The first instalment of this project, titled ‘Making Nature’ originates from an exhibition of the same name held at Wellcome Collection in London (December 2016 – May 2017) curated by Honor Beddard who will also be co-editor of this issue. Organised around four themes – ‘Ordering’, ‘Displaying’, ‘Observing’ and ‘Making’ – the exhibition examined how we have sought and understood scientific explanation for the similarities and differences we perceive between human and non-human animals. It explored the origins of taxonomy and its contemporary legacy. It examined how natural history museums, zoos and wildlife documentaries create representations of nature that frame our ideas about other animals. Like taxonomy, they arrange the natural world, whether through realistic displays of preserved specimens, the dramatic staging of living animals or the careful editing of film footage.


The second instalment, titled ‘Post-Nature’, will more substantially focus on contemporary artists’ whose practice centres around the ways in which contemporary artists have been using the epistemic tools of natural history to map and expose the unnaturalness of nature, its constructed essence, and its representational strategies.

Cabinets of curiosities and aesthetics of truth

The influence of private collectors

Colonialism and natural history

Materiality and natural history



Botanical Gardens


Politics of Conservation



Film and Photography in Natural History (including natural history and wildlife documentaries)

Wet specimens


Curating natural history

Natural history, race, and gender

Taxonomy and specimens

Natural history illustration

Amateur naturalists

Natural history societies and nature as a leisure pursuit



Antennae is a peer-reviewed, non-funded, independent, quarterly academic journal. All rights of featured content of website and PDF publication are reserved. Editor in Chief: Giovanni Aloi. 2018

Taxa, Isabella Kirkland, 1999-2004



Academic Essays = 6,000 to 10,000 words (please provide a resume)

Artists' Portfolio = Five to six images (JPG or TIFF format at least 300dpi) accompanied by statemtent of 1000 words, maximum

Interviews = 8,000 words, maximum

Fiction = 8,000 words, maximum

Roundtable discussions = 5,000 words

Reviews = 1,500 words




Submit in MP3 format only. Please provide an artists' statement about your sound experimentations, compositions or music. Your sound submission will be made available on the Antennae website for a limited time only




Maximum 20 minutes in length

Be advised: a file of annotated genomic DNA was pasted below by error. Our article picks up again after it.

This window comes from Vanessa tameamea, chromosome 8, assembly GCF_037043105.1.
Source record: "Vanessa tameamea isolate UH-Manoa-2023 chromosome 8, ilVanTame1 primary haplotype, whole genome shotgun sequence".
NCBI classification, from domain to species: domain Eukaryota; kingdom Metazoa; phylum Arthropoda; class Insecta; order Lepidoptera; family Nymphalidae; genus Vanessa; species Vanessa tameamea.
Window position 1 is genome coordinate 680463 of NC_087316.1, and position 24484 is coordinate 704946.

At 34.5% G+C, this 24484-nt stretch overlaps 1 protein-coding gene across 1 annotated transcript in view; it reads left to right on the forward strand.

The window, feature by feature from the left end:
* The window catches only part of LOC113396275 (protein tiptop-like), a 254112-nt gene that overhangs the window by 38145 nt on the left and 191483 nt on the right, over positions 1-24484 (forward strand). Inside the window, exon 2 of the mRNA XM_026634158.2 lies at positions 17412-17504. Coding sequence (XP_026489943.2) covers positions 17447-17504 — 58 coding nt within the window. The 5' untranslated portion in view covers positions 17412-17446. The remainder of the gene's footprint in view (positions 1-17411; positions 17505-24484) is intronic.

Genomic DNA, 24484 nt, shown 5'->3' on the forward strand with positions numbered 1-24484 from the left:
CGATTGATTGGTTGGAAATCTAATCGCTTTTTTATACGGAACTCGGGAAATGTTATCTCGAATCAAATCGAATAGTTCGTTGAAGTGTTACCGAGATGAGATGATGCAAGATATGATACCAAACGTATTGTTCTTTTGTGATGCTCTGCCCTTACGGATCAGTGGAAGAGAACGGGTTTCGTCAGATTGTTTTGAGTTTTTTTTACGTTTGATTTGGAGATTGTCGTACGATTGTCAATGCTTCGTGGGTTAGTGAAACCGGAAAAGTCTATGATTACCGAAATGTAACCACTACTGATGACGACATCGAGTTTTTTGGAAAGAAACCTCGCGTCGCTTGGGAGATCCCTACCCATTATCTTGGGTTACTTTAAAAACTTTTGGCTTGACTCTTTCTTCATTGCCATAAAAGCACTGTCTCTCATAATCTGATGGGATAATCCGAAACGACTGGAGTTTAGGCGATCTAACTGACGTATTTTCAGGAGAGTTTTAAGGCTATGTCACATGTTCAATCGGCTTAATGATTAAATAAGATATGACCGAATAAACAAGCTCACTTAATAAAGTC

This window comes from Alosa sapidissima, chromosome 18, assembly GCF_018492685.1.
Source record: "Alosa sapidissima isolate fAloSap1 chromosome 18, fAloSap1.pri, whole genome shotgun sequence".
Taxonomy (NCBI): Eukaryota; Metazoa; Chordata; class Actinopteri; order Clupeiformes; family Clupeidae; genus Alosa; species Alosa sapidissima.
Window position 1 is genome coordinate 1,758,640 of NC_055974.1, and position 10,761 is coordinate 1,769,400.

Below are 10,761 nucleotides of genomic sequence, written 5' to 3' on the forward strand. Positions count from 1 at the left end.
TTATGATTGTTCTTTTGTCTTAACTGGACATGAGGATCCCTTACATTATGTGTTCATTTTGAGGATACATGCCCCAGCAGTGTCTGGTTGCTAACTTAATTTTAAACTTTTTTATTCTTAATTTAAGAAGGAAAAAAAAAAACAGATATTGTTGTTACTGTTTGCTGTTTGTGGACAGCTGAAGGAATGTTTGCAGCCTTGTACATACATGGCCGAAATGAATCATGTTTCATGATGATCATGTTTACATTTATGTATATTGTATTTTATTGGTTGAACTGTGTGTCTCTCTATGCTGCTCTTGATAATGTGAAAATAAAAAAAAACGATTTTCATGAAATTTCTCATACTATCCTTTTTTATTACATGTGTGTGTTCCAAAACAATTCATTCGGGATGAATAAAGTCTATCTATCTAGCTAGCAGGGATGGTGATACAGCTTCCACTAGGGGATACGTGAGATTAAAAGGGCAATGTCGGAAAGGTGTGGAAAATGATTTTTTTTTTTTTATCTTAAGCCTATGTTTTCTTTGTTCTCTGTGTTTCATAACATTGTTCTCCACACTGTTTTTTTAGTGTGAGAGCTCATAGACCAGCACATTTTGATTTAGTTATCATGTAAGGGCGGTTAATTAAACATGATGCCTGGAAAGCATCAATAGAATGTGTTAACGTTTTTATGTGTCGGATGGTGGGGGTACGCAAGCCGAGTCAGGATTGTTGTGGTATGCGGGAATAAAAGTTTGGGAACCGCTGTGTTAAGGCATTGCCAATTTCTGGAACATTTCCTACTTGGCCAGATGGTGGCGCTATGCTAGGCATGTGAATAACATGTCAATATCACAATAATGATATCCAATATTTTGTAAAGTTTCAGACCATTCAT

Include a biography and text about your work. We will ask you to present it in writing and/or discuss your practice prior to publication


15th of August, 2018: Abstracts due  (Please submit a 350 words abstract along with a CV and one or two images)

15th of September, 2018: Selection process is finalized and feedback sent

1st of February, 2019: Submissions of final pieces


Please email any questions to Giovanni Aloi, Editor in Chief of Antennae: The Journal of Nature in Visual Culture  






We are accepting submissions for upcoming issues focusing on the following topics:



Southeast Asian Ecologies and Visual Culture

Topic 2

For this issue of Antennae: Journal of Nature in Visual Culture, the editorial team seeks submissions from writers, artists, curators, and cultural theorists working with nature, ecology, and post-humanistic philosophy in Southeast Asia.  


The past few decades have seen a resurgence of forms of containment in Southeast Asia, whether political (new governmental exclusions and repressions) or epistemological (new scientific understandings of nature). More acutely, certain governments and non-governmental organizations have utilized and underwritten a politics of nature, instrumentalizing nature for their own ends. This issue will gather papers and artistic contributions that contest this new reality. How have recent “scientific” understandings of nature in the region reaffirmed capitalism? How is nature uncontained and uncontainable in Southeast Asia?


It is a truism to say that the extended region of Southeast Asia – which encompasses the Western shores of the South China Sea, the Eastern shores of the Indian Ocean and the archipelagoes of Indonesia and the Philippines – has its own diverse yet particular ecologies. Nor is it any surprise to find various permutations of climate disasters and climate crimes in the region, from deforestation, haze, land reclamation, mudslides, to seas of plastic and flooding. This issue will propose new ways of thinking about nature as politically and epistemologically uncontainable, ungovernable, and irreducible. How have artists thought and practiced in interconnected lifeworlds – making ecology (a) practice – via an engagement with regional geographies, cultures and histories? How have artists drawn on indigenous animisms or the colonial production of “nature” to create an eco-politics of the present?